With its adaptive ease it had gone through multiple series before I even laid eyes on it. It went from the 60s classic, to the team up/ cameo show, to the gang as a group of children, to made for TV/home release films, to an updated series, and a couple mild films. They were all ranged from passable, to good or great, but none of them really dug into the potential beyond the characters. They were easy to love, but not easy to believe in.

For as much as I love Scooby-Doo this show finds ways to grow it and not spend the whole time earnestly ribbing it. Instead they set the series after the original run of episodes in the gangs hometown of Crystal Cove, dubbed “The Most Haunted Town.” They continue to work together and solve mysteries in their small town

With so many places to start I think the art design by Dan Krall sells the show through the whole experience. The idea to set this in an out of time, 60s/70s retro future aesthetic was genius. It allows the characters to dress in their memorable designs without needing to make any concessions for it. It also always the whole world to look distinct. They can have 8-tracks, records, CDs, and rotary cellphones all in the same show without it being hokey. It’s having your cookie cake and eating it to.

The designs also let the monsters be really terrifying, haunting, or interesting. It is able to balance gator people, witches, chimeras, a motorcycle driving Tory, a truly devilish freak, German robots, crab people, zombies, Lovecraft (Hatecraftian) abominations, and more to make them look cohesive and viable in the world they set up. They all have memorable designs, and gimmicks to change it up and bring that haunting atmosphere to this south western town of Crystal Cove.

Another part of the world and art that is a real win is just how dedicated the team was at making all parts of the Scooby-Doo and Hanna-Barbera universes combine into a cohesive place. Making places like Quest Laboratory and Johnny Quest an established part of the world as a former company that the villains of the show bought, along with a Yogi Bear cameo, and giving an origin for Batman stand-in Blue Falcon and Dynomut really shows how much the team loved all those properties and I could believe them having plans to adapt all of those properties.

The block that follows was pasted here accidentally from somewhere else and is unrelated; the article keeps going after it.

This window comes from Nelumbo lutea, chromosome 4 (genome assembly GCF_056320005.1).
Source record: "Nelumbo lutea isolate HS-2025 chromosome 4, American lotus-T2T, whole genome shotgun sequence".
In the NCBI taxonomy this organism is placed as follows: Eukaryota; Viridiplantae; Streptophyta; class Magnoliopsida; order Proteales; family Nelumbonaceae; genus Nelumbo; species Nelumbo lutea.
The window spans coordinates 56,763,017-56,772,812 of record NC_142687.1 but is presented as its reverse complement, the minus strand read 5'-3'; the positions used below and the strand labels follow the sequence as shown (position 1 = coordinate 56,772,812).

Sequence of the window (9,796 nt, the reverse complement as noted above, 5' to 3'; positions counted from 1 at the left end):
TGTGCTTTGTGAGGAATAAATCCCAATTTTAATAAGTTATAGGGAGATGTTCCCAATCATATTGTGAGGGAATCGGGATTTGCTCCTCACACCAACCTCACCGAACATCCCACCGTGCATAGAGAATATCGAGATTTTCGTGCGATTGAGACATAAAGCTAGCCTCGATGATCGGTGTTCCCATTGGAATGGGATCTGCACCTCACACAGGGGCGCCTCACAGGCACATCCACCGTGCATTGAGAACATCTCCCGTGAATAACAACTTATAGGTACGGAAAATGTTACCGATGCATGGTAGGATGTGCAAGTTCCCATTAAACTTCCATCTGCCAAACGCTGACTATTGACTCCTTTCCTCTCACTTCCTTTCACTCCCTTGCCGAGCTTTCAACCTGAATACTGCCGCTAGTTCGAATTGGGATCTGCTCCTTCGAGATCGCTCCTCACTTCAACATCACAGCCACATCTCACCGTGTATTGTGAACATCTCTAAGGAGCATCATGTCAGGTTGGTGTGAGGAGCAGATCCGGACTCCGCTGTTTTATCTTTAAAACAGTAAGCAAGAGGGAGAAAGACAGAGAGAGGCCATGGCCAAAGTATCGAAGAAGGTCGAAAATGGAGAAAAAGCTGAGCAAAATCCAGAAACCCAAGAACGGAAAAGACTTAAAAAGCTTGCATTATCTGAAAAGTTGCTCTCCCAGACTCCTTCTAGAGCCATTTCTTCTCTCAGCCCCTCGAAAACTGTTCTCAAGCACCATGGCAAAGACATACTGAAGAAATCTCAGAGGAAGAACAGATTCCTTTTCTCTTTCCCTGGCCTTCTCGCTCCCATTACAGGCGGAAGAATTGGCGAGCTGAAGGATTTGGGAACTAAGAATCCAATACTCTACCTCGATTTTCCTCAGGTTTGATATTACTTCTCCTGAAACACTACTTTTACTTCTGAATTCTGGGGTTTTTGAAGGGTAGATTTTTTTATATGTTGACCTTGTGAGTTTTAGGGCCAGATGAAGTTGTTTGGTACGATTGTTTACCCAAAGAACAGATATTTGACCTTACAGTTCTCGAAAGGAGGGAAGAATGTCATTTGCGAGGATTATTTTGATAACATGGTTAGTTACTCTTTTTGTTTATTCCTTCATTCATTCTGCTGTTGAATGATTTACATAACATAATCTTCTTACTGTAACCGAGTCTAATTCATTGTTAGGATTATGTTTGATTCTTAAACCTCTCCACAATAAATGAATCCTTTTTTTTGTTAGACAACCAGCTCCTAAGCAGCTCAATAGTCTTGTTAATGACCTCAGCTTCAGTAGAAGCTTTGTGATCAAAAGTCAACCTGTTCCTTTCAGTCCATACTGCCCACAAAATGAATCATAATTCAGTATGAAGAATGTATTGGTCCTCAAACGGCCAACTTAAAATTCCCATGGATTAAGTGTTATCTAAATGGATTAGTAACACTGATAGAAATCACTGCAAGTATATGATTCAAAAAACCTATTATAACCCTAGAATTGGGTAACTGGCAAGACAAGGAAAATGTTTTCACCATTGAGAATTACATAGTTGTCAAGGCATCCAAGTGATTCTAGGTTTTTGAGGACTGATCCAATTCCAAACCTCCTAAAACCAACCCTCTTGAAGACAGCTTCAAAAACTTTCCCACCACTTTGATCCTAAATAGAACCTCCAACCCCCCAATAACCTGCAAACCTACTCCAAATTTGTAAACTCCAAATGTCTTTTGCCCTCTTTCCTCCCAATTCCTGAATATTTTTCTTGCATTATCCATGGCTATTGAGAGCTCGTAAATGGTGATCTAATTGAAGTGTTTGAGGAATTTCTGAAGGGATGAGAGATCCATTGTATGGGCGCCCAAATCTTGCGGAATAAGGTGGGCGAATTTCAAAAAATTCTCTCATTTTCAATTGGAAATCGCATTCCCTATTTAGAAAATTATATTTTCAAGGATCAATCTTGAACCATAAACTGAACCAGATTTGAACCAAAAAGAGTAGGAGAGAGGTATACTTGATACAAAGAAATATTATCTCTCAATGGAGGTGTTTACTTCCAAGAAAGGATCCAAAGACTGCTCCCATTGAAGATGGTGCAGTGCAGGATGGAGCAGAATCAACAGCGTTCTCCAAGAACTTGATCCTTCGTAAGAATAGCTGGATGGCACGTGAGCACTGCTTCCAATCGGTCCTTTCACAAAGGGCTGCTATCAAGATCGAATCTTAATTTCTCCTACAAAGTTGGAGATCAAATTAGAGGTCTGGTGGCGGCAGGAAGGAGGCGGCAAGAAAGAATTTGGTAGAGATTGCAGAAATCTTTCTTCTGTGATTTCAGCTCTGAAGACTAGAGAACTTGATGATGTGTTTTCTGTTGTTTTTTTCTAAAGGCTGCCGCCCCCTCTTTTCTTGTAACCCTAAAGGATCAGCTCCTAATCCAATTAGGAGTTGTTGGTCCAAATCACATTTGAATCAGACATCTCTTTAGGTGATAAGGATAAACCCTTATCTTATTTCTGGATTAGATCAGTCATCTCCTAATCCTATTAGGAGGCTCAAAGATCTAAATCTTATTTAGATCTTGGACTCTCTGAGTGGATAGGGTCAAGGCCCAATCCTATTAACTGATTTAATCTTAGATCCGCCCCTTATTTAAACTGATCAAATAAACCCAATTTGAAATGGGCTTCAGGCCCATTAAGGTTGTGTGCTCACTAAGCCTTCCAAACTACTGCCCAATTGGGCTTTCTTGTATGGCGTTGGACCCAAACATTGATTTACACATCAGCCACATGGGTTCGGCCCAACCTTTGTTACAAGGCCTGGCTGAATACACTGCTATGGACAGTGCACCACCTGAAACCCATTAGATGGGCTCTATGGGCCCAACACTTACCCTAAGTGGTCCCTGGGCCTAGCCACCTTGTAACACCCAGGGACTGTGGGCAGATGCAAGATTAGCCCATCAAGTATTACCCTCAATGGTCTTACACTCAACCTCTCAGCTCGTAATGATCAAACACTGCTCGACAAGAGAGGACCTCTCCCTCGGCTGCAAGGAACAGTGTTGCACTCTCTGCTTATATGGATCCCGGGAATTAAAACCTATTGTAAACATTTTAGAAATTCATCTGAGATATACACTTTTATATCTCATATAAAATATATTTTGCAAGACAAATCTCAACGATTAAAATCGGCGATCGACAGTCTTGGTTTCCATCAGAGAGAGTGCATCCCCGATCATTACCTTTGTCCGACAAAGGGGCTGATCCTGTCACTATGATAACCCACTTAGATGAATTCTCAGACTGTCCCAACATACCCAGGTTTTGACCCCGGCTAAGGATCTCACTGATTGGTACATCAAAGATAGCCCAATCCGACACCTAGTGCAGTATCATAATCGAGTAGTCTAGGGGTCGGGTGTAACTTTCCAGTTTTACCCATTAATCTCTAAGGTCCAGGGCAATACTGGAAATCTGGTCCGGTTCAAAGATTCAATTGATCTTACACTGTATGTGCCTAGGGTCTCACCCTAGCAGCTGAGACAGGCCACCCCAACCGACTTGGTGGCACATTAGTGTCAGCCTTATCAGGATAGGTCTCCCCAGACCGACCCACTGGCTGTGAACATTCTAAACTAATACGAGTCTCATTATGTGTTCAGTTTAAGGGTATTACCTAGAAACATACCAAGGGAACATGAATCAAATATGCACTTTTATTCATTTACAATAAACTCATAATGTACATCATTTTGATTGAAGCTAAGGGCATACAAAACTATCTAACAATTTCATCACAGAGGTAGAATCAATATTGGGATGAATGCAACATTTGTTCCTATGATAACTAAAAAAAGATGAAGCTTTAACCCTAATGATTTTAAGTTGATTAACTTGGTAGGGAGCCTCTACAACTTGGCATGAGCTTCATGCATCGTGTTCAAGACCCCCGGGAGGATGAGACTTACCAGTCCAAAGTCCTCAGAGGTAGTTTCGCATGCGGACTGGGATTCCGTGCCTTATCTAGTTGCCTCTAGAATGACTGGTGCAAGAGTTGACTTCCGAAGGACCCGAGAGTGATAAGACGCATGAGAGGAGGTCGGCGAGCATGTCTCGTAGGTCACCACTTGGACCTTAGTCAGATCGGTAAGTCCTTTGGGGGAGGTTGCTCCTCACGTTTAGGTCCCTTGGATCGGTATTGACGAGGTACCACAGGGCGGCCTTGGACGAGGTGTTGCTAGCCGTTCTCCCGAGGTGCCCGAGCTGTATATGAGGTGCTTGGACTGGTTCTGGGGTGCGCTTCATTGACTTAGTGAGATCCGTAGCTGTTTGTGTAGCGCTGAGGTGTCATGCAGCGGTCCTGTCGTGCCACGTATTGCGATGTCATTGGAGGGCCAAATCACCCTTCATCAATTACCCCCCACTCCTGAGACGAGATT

One of the best episodes that exemplifies the love this group had for the old Hanna-Barbera series is Scooby’s fever dream “Mystery Solvers Club State Finals.” In that episode we see all the discount Scooby-Doo shows like Captain Caveman, Jabberjaw, Speed Buggy, and the Funky Phantom meet to solve a mystery, and eventually lead to all the side-kicks (mascots really) must solve the mystery for the episode. It would have been easy for them just to make easy jokes at how repetitive all those clones were. Instead the team tries to give those series justice by giving all the mascots a solid personality, show why they are part of the team, and give us viewers who watched those series on Boomerang some solid fan service. I also think this episode was the inspiration for the direction the final mystery would go in.